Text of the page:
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Intestinal Villi Model - histology of the intestines

0142-00 Intestinal Villi

  • $400.99

0142-00  Intestinal Villi

Magnified hundreds of times, three of the more than 5 million villi that line the small intestine are replicated in this vinyl model depicting their essential role in digestion and nutrient absorption.

The Denoyer-Geppert Intestinal Villi model accurately represents three of the five million villi that line the walls of the 27-foot small intestine in humans.

Villi exist to increase the surface area available for food absorption; this area has been estimated at approximately eleven square yards. Also, under some conditions, food may pass through the small intestine rapidly; the villi make the most of the time that the digested material is in contact with the intestine.

The intestinal villi (1) project from the surface of the mucous membrane over the folds and between them. They have cores of lamina propria (8), which is composed of loose connective tissue. Each villus contains a vascular capillary network (3), a central lacteal (7), and nerve fibers.

Lymphatic tissue abounds in the lamina propria and may appear as solitary nodules or in groups of nodules called Peyer’s patches. The flow of lymph is controlled by valves so it can pass out of the intestine only. This lymphatic system makes up one of the two important routes that absorbed particles travel to enter the blood stream.

The second consists of the vascular system; here, one arteriole (5) enters each villus splitting into capillaries and is collected by venules (4).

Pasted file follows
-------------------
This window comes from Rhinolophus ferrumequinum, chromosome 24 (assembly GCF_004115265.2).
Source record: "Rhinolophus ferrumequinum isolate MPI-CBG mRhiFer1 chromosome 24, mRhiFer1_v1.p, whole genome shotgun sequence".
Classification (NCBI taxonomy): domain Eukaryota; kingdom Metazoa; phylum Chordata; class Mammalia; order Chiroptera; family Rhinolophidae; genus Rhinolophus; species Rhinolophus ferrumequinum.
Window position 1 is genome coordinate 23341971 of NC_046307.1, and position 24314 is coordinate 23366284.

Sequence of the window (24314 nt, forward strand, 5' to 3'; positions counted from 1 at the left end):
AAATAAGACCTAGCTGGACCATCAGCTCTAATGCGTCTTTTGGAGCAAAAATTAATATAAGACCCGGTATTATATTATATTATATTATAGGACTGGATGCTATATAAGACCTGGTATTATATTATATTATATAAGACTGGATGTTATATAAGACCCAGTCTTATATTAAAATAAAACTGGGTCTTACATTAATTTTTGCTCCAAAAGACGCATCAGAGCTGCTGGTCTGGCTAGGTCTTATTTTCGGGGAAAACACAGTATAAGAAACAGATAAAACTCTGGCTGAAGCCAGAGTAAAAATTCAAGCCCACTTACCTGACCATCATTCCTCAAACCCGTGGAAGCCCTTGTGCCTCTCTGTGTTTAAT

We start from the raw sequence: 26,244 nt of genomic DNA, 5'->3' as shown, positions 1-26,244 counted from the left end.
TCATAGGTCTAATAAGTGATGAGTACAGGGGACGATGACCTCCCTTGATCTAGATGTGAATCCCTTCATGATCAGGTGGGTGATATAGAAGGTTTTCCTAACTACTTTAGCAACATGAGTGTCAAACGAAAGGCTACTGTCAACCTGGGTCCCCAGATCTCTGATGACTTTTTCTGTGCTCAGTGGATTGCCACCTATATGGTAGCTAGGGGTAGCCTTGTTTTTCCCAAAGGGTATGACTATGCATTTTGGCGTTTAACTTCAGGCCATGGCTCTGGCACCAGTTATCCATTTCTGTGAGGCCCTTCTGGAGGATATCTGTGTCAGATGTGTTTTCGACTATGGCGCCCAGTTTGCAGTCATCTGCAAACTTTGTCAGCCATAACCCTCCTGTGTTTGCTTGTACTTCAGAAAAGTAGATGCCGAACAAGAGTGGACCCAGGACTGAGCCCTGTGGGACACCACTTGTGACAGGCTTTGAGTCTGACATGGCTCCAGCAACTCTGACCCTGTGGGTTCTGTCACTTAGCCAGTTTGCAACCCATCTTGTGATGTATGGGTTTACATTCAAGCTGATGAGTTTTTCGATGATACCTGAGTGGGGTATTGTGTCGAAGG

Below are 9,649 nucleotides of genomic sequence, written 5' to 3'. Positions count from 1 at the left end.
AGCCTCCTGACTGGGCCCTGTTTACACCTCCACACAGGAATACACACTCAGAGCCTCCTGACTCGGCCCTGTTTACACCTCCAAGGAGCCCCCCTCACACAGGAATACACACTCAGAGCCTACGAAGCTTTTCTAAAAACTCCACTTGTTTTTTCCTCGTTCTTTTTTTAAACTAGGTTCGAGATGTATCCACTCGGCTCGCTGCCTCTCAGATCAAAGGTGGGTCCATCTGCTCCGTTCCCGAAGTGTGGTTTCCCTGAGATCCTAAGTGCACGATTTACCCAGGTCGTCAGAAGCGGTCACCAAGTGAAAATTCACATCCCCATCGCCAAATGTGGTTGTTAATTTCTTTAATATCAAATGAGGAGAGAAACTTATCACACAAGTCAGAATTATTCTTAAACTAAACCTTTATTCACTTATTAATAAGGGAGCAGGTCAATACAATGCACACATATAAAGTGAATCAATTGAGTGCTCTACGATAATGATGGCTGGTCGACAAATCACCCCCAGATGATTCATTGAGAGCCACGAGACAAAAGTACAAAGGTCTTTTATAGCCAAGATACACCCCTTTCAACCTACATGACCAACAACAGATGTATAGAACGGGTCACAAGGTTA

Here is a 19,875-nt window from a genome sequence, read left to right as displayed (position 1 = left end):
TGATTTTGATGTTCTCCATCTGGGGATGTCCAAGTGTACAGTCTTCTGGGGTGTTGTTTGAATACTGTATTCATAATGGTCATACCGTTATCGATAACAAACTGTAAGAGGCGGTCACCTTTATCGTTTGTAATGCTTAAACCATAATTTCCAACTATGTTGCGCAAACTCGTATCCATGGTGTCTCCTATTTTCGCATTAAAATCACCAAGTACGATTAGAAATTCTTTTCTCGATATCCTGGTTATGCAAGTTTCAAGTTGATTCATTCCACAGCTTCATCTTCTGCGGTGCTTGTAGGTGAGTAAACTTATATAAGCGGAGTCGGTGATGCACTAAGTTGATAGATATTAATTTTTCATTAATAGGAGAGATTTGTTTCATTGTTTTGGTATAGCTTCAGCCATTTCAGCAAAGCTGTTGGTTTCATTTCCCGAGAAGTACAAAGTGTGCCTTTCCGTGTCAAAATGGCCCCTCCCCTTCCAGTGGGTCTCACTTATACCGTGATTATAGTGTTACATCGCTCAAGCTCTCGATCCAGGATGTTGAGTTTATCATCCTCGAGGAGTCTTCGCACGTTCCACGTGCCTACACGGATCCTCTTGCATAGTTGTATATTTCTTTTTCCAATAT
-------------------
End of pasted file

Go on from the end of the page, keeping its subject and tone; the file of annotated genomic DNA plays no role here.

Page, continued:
The crypts of Lieberkühn (6) open between the villi. They produce enzymes, mucus and possibly a hormone. There are goblet cells (21) in the crypts among the columnar epithelium (20). Goblet cells may also be found in the epithelium (2) in the villi. At the bottom of the crypts, the

Paneth cells (22) may be located; although there are several theories their function is unknown
at the present time. They are special cells that contain zinc.

The muscularis mucosae (10, 11) possess no distinguishing characteristics. The muscularis consists of an inner circular (10) and outer longitudinal layer (11), and it thins out as it approaches the large intestine.

The submucosa (13) distinguishes the blood and lymph vessels. The serosa (16) is composed of visceral peritoneum. Efferent nerve fibers from Auerbach’s plexus (18) are muscle-oriented and Meissner’s plexus (19) are submucosa-oriented. Between them, they serve the smooth muscle of the intestinal wall. The visceral afferent nerves conduct the impulses from the intestine to the central nervous system.

Complete absorption into the blood stream is a complex biochemical process. Briefly, the simple sugars, minerals, amino acids, vitamins, and some glycerol pass through the epithelial cells (2) of the villi into the capillaries (3).

The lymph vessels (7) in the villi receive the products of fat digestion and transport them through the mucosal cells into the lymph. Not all fats are absorbed at equal rates or to an equal degree. Generally, the soft fats and oils are absorbed readily while the hard fats with melting points above body temperature are less completely absorbed.

  1. Villus

  2. Intestinal Epithelium

  3. Capillary Network

  4. Venule

  5. Arteriole

  6. Crypt of Lieberkuhn

  7. Central Lacteal

  8. Lamina Propria

  9. Muscle Fibers

  10. Circular Muscle Layer

  11. Longitudinal Muscle Layer

  12. Arteriole cross-section (Red blood

    corpuscles in lumen)

  13. Submucosa

  14. Circular Muscle Layer

  15. Longitudinal Muscle Layer

  16. Serosa

  17. Adipose Tissue (fat)

  18. Auerbach’s Nerve Plexus

  19. Meissner’s Nerve Plexus

  20. Columnar Epithelium (with striated border)

  21. Goblet Cell

  22. Paneth Cell

  23. Lymphocyte

Denoyer-Geppert Autographed Anatomy

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